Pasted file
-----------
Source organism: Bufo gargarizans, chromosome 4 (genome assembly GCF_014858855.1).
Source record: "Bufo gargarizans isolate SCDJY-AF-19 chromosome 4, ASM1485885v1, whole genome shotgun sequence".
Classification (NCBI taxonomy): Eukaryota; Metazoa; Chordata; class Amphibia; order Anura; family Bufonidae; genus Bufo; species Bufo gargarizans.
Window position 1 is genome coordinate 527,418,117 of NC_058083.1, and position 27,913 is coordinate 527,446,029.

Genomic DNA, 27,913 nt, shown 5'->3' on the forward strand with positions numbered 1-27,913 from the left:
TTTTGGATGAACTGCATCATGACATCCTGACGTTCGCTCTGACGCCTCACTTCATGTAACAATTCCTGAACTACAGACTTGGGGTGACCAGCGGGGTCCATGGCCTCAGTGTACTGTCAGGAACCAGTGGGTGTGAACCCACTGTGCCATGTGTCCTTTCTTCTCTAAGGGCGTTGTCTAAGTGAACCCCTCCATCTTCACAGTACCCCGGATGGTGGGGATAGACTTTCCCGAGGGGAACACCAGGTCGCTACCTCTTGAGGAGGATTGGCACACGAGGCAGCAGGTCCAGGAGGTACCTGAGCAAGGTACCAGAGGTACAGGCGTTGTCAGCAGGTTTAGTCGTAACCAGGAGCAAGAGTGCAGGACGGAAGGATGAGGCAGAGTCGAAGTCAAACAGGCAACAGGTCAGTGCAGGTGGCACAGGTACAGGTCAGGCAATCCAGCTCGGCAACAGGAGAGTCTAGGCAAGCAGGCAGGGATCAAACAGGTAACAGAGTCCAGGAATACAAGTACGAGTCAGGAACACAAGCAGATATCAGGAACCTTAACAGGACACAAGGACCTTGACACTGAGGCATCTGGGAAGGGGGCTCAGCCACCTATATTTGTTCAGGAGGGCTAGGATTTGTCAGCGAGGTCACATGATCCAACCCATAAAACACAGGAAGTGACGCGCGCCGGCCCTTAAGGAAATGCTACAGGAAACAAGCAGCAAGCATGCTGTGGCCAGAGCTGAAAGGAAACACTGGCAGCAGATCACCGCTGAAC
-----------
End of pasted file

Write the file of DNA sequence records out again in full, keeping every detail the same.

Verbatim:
Source organism: Bufo gargarizans, chromosome 4 (genome assembly GCF_014858855.1).
Source record: "Bufo gargarizans isolate SCDJY-AF-19 chromosome 4, ASM1485885v1, whole genome shotgun sequence".
Classification (NCBI taxonomy): Eukaryota; Metazoa; Chordata; class Amphibia; order Anura; family Bufonidae; genus Bufo; species Bufo gargarizans.
Window position 1 is genome coordinate 527,418,117 of NC_058083.1, and position 27,913 is coordinate 527,446,029.

Genomic DNA, 27,913 nt, shown 5'->3' on the forward strand with positions numbered 1-27,913 from the left:
TTTTGGATGAACTGCATCATGACATCCTGACGTTCGCTCTGACGCCTCACTTCATGTAACAATTCCTGAACTACAGACTTGGGGTGACCAGCGGGGTCCATGGCCTCAGTGTACTGTCAGGAACCAGTGGGTGTGAACCCACTGTGCCATGTGTCCTTTCTTCTCTAAGGGCGTTGTCTAAGTGAACCCCTCCATCTTCACAGTACCCCGGATGGTGGGGATAGACTTTCCCGAGGGGAACACCAGGTCGCTACCTCTTGAGGAGGATTGGCACACGAGGCAGCAGGTCCAGGAGGTACCTGAGCAAGGTACCAGAGGTACAGGCGTTGTCAGCAGGTTTAGTCGTAACCAGGAGCAAGAGTGCAGGACGGAAGGATGAGGCAGAGTCGAAGTCAAACAGGCAACAGGTCAGTGCAGGTGGCACAGGTACAGGTCAGGCAATCCAGCTCGGCAACAGGAGAGTCTAGGCAAGCAGGCAGGGATCAAACAGGTAACAGAGTCCAGGAATACAAGTACGAGTCAGGAACACAAGCAGATATCAGGAACCTTAACAGGACACAAGGACCTTGACACTGAGGCATCTGGGAAGGGGGCTCAGCCACCTATATTTGTTCAGGAGGGCTAGGATTTGTCAGCGAGGTCACATGATCCAACCCATAAAACACAGGAAGTGACGCGCGCCGGCCCTTAAGGAAATGCTACAGGAAACAAGCAGCAAGCATGCTGTGGCCAGAGCTGAAAGGAAACACTGGCAGCAGATCACCGCTGAAC